Private guards to be part of national security structure

Nairobi Governor Johnson Sakaja,PSRA DG Fazul Mahamed, Dr Isaac Andabwa, National General Secretary, Kenya National Private Security Workers Union and other stakeholders at the Mass Registration of Private Security Officers Guard Force number dubbed '30K for 39K' at Uhuru Park, Nairobi. March 30th,2024 [Elvis, Ogina, Standard]

The government will recognise private security guards as part of the national security forces after it rolled out mass registration that saw them acquire a guard force number (GFN). 

Speaking on Saturday during the launch of the registration exercise at Uhuru Park in Nairobi, Nairobi police boss Adamson Bungei said the initiative is a commendable stride in improving security in the city and country. 

“With the blessings of our Inspector General of Police, we will consolidate our workforces. The security of every place will have someone responsible,” he said. 

“We have talked and agreed with the Director General that you are the right resource,” he added, insisting that, going forward, a police officer deployed at a given area must recognise a private security guard manning the place.

While lauding the private officers as the first line of defence in dealing with insecurity cases, he said both teams will speak one language when reporting.  

He assured the officers of harmonious collaboration in discharging duties, saying “you will work with us (national security force) will be answerable to me. We will share authority.”

Director General of Private Security Regulatory Authority, Fazul Mohamed, said the GFN will help in professionalising the sector that currently employs about 1.3 million Kenyans. 

“You are now part and parcel of the national security infrastructure. The number will be your identity as a security officer recognised by the government and showing your area of deployment,” Mohamed said.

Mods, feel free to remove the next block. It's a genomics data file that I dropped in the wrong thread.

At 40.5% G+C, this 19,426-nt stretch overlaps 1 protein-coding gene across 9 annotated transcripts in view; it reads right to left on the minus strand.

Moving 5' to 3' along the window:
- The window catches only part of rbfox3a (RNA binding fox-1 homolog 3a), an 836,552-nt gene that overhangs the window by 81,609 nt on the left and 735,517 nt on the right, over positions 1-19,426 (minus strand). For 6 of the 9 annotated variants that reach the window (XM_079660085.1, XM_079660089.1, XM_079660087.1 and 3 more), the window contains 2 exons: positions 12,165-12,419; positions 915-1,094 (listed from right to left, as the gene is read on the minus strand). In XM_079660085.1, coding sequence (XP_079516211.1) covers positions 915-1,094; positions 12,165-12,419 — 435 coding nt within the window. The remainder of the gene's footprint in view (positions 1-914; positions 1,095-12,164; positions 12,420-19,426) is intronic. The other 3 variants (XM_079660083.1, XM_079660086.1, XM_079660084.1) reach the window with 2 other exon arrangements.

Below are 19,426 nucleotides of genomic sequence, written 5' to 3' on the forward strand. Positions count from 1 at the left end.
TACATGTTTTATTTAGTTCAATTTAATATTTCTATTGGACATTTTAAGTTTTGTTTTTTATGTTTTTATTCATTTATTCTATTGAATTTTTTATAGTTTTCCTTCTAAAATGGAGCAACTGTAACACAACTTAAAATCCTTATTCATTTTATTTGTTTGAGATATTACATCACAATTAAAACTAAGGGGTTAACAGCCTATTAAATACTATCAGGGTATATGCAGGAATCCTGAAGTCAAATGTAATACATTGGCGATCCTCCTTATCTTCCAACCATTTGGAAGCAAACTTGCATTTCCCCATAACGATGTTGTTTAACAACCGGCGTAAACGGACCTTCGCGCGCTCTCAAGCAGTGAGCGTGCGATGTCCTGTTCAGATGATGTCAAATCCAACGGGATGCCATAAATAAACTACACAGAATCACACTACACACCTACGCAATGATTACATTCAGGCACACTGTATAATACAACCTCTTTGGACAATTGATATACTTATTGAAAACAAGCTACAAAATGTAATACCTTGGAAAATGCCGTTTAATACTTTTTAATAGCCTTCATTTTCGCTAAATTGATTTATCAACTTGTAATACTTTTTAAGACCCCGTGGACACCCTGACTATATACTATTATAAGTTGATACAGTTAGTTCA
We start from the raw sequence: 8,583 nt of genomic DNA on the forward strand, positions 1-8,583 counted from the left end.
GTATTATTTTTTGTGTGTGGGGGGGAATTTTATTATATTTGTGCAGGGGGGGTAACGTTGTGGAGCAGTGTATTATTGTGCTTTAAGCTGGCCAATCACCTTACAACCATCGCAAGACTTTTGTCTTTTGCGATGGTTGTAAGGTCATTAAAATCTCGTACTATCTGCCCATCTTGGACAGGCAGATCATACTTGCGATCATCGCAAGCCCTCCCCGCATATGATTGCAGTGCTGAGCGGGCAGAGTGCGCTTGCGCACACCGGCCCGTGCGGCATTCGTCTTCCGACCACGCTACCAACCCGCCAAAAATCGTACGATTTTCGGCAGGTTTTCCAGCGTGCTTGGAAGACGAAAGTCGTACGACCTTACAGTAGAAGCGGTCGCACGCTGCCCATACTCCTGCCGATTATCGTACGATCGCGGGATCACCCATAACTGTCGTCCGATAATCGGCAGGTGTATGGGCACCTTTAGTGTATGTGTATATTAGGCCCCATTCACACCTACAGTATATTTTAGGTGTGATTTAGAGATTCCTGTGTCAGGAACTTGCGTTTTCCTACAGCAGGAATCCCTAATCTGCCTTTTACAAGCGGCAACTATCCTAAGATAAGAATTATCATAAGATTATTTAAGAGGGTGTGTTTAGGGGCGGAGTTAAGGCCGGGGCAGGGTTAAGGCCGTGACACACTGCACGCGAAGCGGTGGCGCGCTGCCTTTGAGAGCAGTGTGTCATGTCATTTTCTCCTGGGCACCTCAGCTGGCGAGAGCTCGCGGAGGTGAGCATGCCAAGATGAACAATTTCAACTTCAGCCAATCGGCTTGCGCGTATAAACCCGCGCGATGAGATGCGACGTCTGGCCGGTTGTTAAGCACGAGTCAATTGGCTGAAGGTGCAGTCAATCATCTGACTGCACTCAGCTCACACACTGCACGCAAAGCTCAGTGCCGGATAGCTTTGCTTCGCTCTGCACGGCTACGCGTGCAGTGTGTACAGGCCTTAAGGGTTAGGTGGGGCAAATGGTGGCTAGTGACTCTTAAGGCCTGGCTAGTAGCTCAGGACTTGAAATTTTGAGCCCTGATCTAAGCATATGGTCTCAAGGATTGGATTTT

The private security sector has recently witnessed transformation initiatives, with the Kenya Private Security Workers Unions (KPSWU) championing for salary increase and other agenda. 

But the efforts have faced hurdles delaying full implementation of the proposed policies as security firms moved to court to challenge minimum wage for the guards pegged at Sh30,000.  

Mr Mohamed said that the authority has offered professional training to the guards, noting that the skills are globally recognised. 

“We have signed a lot of memorandums with a number of companies, that once you go through the training   have here in Kenya, you will not have to go through another training in that country,” he said.

KPSWU Secretary General Isaac Andabwa said the union is pushing for a single national Sacco to economically empower the officers.

Career progression, among other issues bedevilling, also emerged as a challenge that Mr Andabwa said must be looked into, to help the guards improve in knowledge and skills. 

“We cannot afford to see you retire as a guard. You must have to progress,” he said, warning employers to release the academic credentials of the guards that some of them have withheld. 

Nairobi Governor Johnson Sakaja urged the security firms to “organise themselves to make it easier for negotiations to address the plights.” [Okumu Modachi]